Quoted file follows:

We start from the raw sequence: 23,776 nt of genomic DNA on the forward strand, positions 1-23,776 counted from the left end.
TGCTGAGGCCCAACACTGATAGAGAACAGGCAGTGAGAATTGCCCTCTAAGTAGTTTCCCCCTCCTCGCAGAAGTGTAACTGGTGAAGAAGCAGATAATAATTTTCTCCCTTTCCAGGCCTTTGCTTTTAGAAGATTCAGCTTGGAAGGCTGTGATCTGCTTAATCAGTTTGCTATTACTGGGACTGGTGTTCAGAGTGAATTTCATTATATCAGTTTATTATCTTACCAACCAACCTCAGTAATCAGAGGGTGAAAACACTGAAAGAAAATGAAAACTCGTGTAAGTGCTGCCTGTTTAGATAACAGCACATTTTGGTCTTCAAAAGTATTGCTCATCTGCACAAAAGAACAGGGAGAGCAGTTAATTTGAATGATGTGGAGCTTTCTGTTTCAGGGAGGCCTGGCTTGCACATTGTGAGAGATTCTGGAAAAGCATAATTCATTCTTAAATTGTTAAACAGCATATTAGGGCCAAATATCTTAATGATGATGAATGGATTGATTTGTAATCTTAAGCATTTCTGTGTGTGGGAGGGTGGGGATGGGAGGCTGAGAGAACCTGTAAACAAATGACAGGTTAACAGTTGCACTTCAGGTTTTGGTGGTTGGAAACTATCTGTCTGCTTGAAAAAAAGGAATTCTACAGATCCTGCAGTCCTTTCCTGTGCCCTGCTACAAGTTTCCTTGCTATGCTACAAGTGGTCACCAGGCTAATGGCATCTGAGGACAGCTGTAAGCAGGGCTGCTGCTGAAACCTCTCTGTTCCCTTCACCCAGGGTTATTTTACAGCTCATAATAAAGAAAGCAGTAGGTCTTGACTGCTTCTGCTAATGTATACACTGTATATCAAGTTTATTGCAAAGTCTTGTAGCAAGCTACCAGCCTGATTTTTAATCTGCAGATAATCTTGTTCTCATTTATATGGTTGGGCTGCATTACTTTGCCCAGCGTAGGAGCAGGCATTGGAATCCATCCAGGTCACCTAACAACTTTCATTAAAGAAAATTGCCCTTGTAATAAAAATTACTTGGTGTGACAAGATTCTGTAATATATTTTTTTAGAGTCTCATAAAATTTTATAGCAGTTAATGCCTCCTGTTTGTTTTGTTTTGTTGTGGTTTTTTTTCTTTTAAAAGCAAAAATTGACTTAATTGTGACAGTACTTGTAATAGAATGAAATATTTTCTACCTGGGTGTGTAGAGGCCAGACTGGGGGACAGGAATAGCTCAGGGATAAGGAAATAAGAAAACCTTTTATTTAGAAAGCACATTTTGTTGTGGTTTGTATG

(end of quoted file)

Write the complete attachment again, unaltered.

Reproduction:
We start from the raw sequence: 23,776 nt of genomic DNA on the forward strand, positions 1-23,776 counted from the left end.
TGCTGAGGCCCAACACTGATAGAGAACAGGCAGTGAGAATTGCCCTCTAAGTAGTTTCCCCCTCCTCGCAGAAGTGTAACTGGTGAAGAAGCAGATAATAATTTTCTCCCTTTCCAGGCCTTTGCTTTTAGAAGATTCAGCTTGGAAGGCTGTGATCTGCTTAATCAGTTTGCTATTACTGGGACTGGTGTTCAGAGTGAATTTCATTATATCAGTTTATTATCTTACCAACCAACCTCAGTAATCAGAGGGTGAAAACACTGAAAGAAAATGAAAACTCGTGTAAGTGCTGCCTGTTTAGATAACAGCACATTTTGGTCTTCAAAAGTATTGCTCATCTGCACAAAAGAACAGGGAGAGCAGTTAATTTGAATGATGTGGAGCTTTCTGTTTCAGGGAGGCCTGGCTTGCACATTGTGAGAGATTCTGGAAAAGCATAATTCATTCTTAAATTGTTAAACAGCATATTAGGGCCAAATATCTTAATGATGATGAATGGATTGATTTGTAATCTTAAGCATTTCTGTGTGTGGGAGGGTGGGGATGGGAGGCTGAGAGAACCTGTAAACAAATGACAGGTTAACAGTTGCACTTCAGGTTTTGGTGGTTGGAAACTATCTGTCTGCTTGAAAAAAAGGAATTCTACAGATCCTGCAGTCCTTTCCTGTGCCCTGCTACAAGTTTCCTTGCTATGCTACAAGTGGTCACCAGGCTAATGGCATCTGAGGACAGCTGTAAGCAGGGCTGCTGCTGAAACCTCTCTGTTCCCTTCACCCAGGGTTATTTTACAGCTCATAATAAAGAAAGCAGTAGGTCTTGACTGCTTCTGCTAATGTATACACTGTATATCAAGTTTATTGCAAAGTCTTGTAGCAAGCTACCAGCCTGATTTTTAATCTGCAGATAATCTTGTTCTCATTTATATGGTTGGGCTGCATTACTTTGCCCAGCGTAGGAGCAGGCATTGGAATCCATCCAGGTCACCTAACAACTTTCATTAAAGAAAATTGCCCTTGTAATAAAAATTACTTGGTGTGACAAGATTCTGTAATATATTTTTTTAGAGTCTCATAAAATTTTATAGCAGTTAATGCCTCCTGTTTGTTTTGTTTTGTTGTGGTTTTTTTTCTTTTAAAAGCAAAAATTGACTTAATTGTGACAGTACTTGTAATAGAATGAAATATTTTCTACCTGGGTGTGTAGAGGCCAGACTGGGGGACAGGAATAGCTCAGGGATAAGGAAATAAGAAAACCTTTTATTTAGAAAGCACATTTTGTTGTGGTTTGTATG